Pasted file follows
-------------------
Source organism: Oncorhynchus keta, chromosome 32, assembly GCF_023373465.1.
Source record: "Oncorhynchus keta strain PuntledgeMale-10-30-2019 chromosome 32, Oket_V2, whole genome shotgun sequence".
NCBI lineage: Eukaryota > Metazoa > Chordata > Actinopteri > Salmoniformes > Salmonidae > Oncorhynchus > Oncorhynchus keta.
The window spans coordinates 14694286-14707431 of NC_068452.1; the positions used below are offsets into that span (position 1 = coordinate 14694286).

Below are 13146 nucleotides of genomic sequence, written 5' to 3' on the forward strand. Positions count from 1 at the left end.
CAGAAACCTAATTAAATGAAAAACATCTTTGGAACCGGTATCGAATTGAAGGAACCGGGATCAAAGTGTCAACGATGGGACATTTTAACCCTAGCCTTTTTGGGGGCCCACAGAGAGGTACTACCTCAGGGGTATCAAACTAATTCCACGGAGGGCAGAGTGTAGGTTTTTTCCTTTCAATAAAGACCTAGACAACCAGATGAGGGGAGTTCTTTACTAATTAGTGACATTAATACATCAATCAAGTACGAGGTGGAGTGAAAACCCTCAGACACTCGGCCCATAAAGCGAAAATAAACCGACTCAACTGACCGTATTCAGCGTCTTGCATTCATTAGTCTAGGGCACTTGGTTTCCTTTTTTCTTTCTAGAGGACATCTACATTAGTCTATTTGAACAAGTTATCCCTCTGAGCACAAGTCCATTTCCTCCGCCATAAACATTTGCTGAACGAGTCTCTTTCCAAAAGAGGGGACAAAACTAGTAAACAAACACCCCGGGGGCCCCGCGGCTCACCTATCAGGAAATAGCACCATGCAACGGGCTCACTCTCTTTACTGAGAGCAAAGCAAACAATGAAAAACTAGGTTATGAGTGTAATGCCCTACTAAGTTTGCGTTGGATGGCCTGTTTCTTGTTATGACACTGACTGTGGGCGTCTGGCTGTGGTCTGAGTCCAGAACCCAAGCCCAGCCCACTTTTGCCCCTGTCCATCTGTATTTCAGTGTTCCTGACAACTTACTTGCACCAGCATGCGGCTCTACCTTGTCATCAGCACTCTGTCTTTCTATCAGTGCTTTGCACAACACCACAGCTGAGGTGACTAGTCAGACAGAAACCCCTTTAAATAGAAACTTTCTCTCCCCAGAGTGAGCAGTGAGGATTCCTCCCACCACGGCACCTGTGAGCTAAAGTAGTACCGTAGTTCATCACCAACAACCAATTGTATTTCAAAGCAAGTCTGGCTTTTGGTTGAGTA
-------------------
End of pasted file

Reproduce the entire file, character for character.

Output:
Source organism: Oncorhynchus keta, chromosome 32, assembly GCF_023373465.1.
Source record: "Oncorhynchus keta strain PuntledgeMale-10-30-2019 chromosome 32, Oket_V2, whole genome shotgun sequence".
NCBI lineage: Eukaryota > Metazoa > Chordata > Actinopteri > Salmoniformes > Salmonidae > Oncorhynchus > Oncorhynchus keta.
The window spans coordinates 14694286-14707431 of NC_068452.1; the positions used below are offsets into that span (position 1 = coordinate 14694286).

Below are 13146 nucleotides of genomic sequence, written 5' to 3' on the forward strand. Positions count from 1 at the left end.
CAGAAACCTAATTAAATGAAAAACATCTTTGGAACCGGTATCGAATTGAAGGAACCGGGATCAAAGTGTCAACGATGGGACATTTTAACCCTAGCCTTTTTGGGGGCCCACAGAGAGGTACTACCTCAGGGGTATCAAACTAATTCCACGGAGGGCAGAGTGTAGGTTTTTTCCTTTCAATAAAGACCTAGACAACCAGATGAGGGGAGTTCTTTACTAATTAGTGACATTAATACATCAATCAAGTACGAGGTGGAGTGAAAACCCTCAGACACTCGGCCCATAAAGCGAAAATAAACCGACTCAACTGACCGTATTCAGCGTCTTGCATTCATTAGTCTAGGGCACTTGGTTTCCTTTTTTCTTTCTAGAGGACATCTACATTAGTCTATTTGAACAAGTTATCCCTCTGAGCACAAGTCCATTTCCTCCGCCATAAACATTTGCTGAACGAGTCTCTTTCCAAAAGAGGGGACAAAACTAGTAAACAAACACCCCGGGGGCCCCGCGGCTCACCTATCAGGAAATAGCACCATGCAACGGGCTCACTCTCTTTACTGAGAGCAAAGCAAACAATGAAAAACTAGGTTATGAGTGTAATGCCCTACTAAGTTTGCGTTGGATGGCCTGTTTCTTGTTATGACACTGACTGTGGGCGTCTGGCTGTGGTCTGAGTCCAGAACCCAAGCCCAGCCCACTTTTGCCCCTGTCCATCTGTATTTCAGTGTTCCTGACAACTTACTTGCACCAGCATGCGGCTCTACCTTGTCATCAGCACTCTGTCTTTCTATCAGTGCTTTGCACAACACCACAGCTGAGGTGACTAGTCAGACAGAAACCCCTTTAAATAGAAACTTTCTCTCCCCAGAGTGAGCAGTGAGGATTCCTCCCACCACGGCACCTGTGAGCTAAAGTAGTACCGTAGTTCATCACCAACAACCAATTGTATTTCAAAGCAAGTCTGGCTTTTGGTTGAGTA